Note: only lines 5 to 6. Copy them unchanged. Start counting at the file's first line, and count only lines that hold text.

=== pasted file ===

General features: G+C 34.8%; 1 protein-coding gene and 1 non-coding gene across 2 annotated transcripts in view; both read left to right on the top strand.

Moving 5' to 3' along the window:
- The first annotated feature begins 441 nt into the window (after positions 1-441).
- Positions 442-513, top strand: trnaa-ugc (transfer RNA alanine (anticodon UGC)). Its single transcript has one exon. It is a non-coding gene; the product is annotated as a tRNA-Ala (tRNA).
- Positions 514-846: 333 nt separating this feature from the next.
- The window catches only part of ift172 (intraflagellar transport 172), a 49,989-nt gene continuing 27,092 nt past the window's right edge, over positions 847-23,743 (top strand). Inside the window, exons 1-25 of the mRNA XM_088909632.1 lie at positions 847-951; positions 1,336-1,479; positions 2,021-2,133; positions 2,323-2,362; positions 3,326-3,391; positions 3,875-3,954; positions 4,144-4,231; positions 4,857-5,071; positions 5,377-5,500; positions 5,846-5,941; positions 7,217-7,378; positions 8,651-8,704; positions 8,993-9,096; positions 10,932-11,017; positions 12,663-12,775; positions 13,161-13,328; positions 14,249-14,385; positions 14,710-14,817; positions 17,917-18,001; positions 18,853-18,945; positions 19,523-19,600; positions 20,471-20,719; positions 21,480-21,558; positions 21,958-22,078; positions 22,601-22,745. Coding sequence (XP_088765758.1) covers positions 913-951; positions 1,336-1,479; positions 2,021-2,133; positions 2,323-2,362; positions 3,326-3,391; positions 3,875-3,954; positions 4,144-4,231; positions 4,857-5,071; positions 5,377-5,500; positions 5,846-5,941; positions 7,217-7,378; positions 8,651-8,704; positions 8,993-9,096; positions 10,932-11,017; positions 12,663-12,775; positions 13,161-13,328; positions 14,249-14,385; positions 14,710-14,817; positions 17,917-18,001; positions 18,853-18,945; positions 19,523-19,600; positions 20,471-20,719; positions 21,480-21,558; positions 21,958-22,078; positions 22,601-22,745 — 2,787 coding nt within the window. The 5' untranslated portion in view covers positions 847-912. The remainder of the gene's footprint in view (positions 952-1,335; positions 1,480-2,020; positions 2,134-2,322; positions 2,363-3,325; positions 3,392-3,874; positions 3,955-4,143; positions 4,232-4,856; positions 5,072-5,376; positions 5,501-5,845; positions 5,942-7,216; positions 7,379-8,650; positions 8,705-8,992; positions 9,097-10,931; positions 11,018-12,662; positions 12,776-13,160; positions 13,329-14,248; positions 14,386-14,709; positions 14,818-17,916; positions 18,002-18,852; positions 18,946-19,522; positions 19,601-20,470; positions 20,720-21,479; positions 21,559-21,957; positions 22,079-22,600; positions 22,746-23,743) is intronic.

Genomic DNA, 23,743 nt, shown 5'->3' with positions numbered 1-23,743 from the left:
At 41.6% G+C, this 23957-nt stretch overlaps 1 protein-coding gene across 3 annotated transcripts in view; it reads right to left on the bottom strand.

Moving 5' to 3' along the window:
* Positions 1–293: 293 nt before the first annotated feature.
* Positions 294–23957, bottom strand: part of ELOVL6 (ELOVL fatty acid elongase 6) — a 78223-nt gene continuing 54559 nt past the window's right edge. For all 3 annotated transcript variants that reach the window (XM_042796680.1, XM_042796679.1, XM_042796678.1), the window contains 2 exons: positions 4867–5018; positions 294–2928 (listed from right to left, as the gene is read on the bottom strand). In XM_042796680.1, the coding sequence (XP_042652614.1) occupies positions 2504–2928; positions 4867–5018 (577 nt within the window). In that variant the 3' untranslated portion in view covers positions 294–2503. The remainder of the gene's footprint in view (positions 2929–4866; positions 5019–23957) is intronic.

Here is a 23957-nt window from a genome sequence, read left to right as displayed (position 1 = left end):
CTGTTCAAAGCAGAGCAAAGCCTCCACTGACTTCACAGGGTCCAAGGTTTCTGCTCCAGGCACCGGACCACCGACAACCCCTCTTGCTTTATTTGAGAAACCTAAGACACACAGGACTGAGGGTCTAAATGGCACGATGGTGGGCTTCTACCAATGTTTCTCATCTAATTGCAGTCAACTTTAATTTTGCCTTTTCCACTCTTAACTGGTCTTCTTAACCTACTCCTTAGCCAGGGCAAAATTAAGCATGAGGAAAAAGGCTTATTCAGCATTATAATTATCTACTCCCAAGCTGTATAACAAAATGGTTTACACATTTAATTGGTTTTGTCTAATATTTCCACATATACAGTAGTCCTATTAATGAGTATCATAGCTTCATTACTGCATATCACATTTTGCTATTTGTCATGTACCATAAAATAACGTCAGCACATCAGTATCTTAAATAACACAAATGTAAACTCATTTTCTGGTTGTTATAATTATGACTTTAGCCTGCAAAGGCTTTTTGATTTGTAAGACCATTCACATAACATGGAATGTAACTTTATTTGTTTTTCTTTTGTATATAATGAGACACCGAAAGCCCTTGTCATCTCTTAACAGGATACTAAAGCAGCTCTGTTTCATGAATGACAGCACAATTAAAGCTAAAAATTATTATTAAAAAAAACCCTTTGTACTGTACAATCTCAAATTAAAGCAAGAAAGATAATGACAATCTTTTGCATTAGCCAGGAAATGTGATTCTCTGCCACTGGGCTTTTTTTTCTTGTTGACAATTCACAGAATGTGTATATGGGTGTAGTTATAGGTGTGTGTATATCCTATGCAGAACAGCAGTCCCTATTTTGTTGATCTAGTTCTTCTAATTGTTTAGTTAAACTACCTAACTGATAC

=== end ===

- Positions 514-846: 333 nt separating this feature from the next.
- The window catches only part of ift172 (intraflagellar transport 172), a 49,989-nt gene continuing 27,092 nt past the window's right edge, over positions 847-23,743 (top strand). Inside the window, exons 1-25 of the mRNA XM_088909632.1 lie at positions 847-951; positions 1,336-1,479; positions 2,021-2,133; positions 2,323-2,362; positions 3,326-3,391; positions 3,875-3,954; positions 4,144-4,231; positions 4,857-5,071; positions 5,377-5,500; positions 5,846-5,941; positions 7,217-7,378; positions 8,651-8,704; positions 8,993-9,096; positions 10,932-11,017; positions 12,663-12,775; positions 13,161-13,328; positions 14,249-14,385; positions 14,710-14,817; positions 17,917-18,001; positions 18,853-18,945; positions 19,523-19,600; positions 20,471-20,719; positions 21,480-21,558; positions 21,958-22,078; positions 22,601-22,745. Coding sequence (XP_088765758.1) covers positions 913-951; positions 1,336-1,479; positions 2,021-2,133; positions 2,323-2,362; positions 3,326-3,391; positions 3,875-3,954; positions 4,144-4,231; positions 4,857-5,071; positions 5,377-5,500; positions 5,846-5,941; positions 7,217-7,378; positions 8,651-8,704; positions 8,993-9,096; positions 10,932-11,017; positions 12,663-12,775; positions 13,161-13,328; positions 14,249-14,385; positions 14,710-14,817; positions 17,917-18,001; positions 18,853-18,945; positions 19,523-19,600; positions 20,471-20,719; positions 21,480-21,558; positions 21,958-22,078; positions 22,601-22,745 — 2,787 coding nt within the window. The 5' untranslated portion in view covers positions 847-912. The remainder of the gene's footprint in view (positions 952-1,335; positions 1,480-2,020; positions 2,134-2,322; positions 2,363-3,325; positions 3,392-3,874; positions 3,955-4,143; positions 4,232-4,856; positions 5,072-5,376; positions 5,501-5,845; positions 5,942-7,216; positions 7,379-8,650; positions 8,705-8,992; positions 9,097-10,931; positions 11,018-12,662; positions 12,776-13,160; positions 13,329-14,248; positions 14,386-14,709; positions 14,818-17,916; positions 18,002-18,852; positions 18,946-19,522; positions 19,601-20,470; positions 20,720-21,479; positions 21,559-21,957; positions 22,079-22,600; positions 22,746-23,743) is intronic.